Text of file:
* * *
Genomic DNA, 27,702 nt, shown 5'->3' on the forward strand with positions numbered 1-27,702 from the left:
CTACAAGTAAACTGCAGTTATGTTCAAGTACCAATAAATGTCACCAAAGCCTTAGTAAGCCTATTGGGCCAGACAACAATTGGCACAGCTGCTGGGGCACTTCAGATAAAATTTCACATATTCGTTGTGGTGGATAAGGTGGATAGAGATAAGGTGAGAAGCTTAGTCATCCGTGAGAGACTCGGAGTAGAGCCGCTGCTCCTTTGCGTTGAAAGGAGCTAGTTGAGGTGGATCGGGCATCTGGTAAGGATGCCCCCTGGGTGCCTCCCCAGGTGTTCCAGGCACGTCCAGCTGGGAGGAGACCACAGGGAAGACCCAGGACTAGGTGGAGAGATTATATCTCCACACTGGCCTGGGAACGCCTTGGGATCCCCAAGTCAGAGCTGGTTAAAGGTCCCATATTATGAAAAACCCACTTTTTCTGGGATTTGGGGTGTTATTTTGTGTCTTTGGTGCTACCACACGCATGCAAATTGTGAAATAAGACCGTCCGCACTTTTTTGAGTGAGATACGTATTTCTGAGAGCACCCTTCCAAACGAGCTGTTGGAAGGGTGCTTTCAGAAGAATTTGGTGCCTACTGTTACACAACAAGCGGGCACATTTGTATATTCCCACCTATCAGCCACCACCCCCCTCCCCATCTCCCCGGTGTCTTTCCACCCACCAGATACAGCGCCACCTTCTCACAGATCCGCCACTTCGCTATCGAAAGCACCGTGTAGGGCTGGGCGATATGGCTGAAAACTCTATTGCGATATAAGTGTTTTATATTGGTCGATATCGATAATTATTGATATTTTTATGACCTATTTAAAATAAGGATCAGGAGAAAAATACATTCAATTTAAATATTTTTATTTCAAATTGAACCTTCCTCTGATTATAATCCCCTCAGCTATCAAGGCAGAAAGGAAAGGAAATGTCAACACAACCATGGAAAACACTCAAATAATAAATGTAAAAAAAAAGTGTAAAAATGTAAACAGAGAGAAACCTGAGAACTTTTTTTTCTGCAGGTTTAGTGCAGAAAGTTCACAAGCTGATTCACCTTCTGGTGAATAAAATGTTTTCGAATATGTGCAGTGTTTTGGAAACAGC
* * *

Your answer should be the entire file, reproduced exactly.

Genomic DNA, 27,702 nt, shown 5'->3' on the forward strand with positions numbered 1-27,702 from the left:
CTACAAGTAAACTGCAGTTATGTTCAAGTACCAATAAATGTCACCAAAGCCTTAGTAAGCCTATTGGGCCAGACAACAATTGGCACAGCTGCTGGGGCACTTCAGATAAAATTTCACATATTCGTTGTGGTGGATAAGGTGGATAGAGATAAGGTGAGAAGCTTAGTCATCCGTGAGAGACTCGGAGTAGAGCCGCTGCTCCTTTGCGTTGAAAGGAGCTAGTTGAGGTGGATCGGGCATCTGGTAAGGATGCCCCCTGGGTGCCTCCCCAGGTGTTCCAGGCACGTCCAGCTGGGAGGAGACCACAGGGAAGACCCAGGACTAGGTGGAGAGATTATATCTCCACACTGGCCTGGGAACGCCTTGGGATCCCCAAGTCAGAGCTGGTTAAAGGTCCCATATTATGAAAAACCCACTTTTTCTGGGATTTGGGGTGTTATTTTGTGTCTTTGGTGCTACCACACGCATGCAAATTGTGAAATAAGACCGTCCGCACTTTTTTGAGTGAGATACGTATTTCTGAGAGCACCCTTCCAAACGAGCTGTTGGAAGGGTGCTTTCAGAAGAATTTGGTGCCTACTGTTACACAACAAGCGGGCACATTTGTATATTCCCACCTATCAGCCACCACCCCCCTCCCCATCTCCCCGGTGTCTTTCCACCCACCAGATACAGCGCCACCTTCTCACAGATCCGCCACTTCGCTATCGAAAGCACCGTGTAGGGCTGGGCGATATGGCTGAAAACTCTATTGCGATATAAGTGTTTTATATTGGTCGATATCGATAATTATTGATATTTTTATGACCTATTTAAAATAAGGATCAGGAGAAAAATACATTCAATTTAAATATTTTTATTTCAAATTGAACCTTCCTCTGATTATAATCCCCTCAGCTATCAAGGCAGAAAGGAAAGGAAATGTCAACACAACCATGGAAAACACTCAAATAATAAATGTAAAAAAAAAGTGTAAAAATGTAAACAGAGAGAAACCTGAGAACTTTTTTTTCTGCAGGTTTAGTGCAGAAAGTTCACAAGCTGATTCACCTTCTGGTGAATAAAATGTTTTCGAATATGTGCAGTGTTTTGGAAACAGC